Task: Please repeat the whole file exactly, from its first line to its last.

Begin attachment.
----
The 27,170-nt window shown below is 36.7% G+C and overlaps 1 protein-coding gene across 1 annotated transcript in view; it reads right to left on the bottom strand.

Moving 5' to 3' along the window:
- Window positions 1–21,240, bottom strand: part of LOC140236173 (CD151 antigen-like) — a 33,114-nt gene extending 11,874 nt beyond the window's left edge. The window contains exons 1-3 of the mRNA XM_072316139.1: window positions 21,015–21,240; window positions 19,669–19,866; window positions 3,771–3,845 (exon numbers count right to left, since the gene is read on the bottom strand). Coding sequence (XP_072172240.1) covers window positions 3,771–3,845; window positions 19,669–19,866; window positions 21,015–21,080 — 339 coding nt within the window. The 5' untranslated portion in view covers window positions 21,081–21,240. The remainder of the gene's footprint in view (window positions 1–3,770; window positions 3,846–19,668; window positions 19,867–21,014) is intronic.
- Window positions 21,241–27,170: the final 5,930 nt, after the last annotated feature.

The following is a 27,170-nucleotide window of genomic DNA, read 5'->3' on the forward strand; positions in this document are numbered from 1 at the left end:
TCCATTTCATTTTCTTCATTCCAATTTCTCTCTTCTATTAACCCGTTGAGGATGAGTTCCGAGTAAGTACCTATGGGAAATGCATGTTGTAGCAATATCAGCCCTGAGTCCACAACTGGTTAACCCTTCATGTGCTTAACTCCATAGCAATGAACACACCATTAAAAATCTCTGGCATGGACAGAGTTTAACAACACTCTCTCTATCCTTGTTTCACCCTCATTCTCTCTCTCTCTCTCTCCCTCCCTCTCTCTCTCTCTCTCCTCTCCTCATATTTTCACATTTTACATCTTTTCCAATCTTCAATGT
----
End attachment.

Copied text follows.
The 27,170-nt window shown below is 36.7% G+C and overlaps 1 protein-coding gene across 1 annotated transcript in view; it reads right to left on the bottom strand.

Moving 5' to 3' along the window:
- Window positions 1–21,240, bottom strand: part of LOC140236173 (CD151 antigen-like) — a 33,114-nt gene extending 11,874 nt beyond the window's left edge. The window contains exons 1-3 of the mRNA XM_072316139.1: window positions 21,015–21,240; window positions 19,669–19,866; window positions 3,771–3,845 (exon numbers count right to left, since the gene is read on the bottom strand). Coding sequence (XP_072172240.1) covers window positions 3,771–3,845; window positions 19,669–19,866; window positions 21,015–21,080 — 339 coding nt within the window. The 5' untranslated portion in view covers window positions 21,081–21,240. The remainder of the gene's footprint in view (window positions 1–3,770; window positions 3,846–19,668; window positions 19,867–21,014) is intronic.
- Window positions 21,241–27,170: the final 5,930 nt, after the last annotated feature.

The following is a 27,170-nucleotide window of genomic DNA, read 5'->3' on the forward strand; positions in this document are numbered from 1 at the left end:
TCCATTTCATTTTCTTCATTCCAATTTCTCTCTTCTATTAACCCGTTGAGGATGAGTTCCGAGTAAGTACCTATGGGAAATGCATGTTGTAGCAATATCAGCCCTGAGTCCACAACTGGTTAACCCTTCATGTGCTTAACTCCATAGCAATGAACACACCATTAAAAATCTCTGGCATGGACAGAGTTTAACAACACTCTCTCTATCCTTGTTTCACCCTCATTCTCTCTCTCTCTCTCTCCCTCCCTCTCTCTCTCTCTCTCCTCTCCTCATATTTTCACATTTTACATCTTTTCCAATCTTCAATGT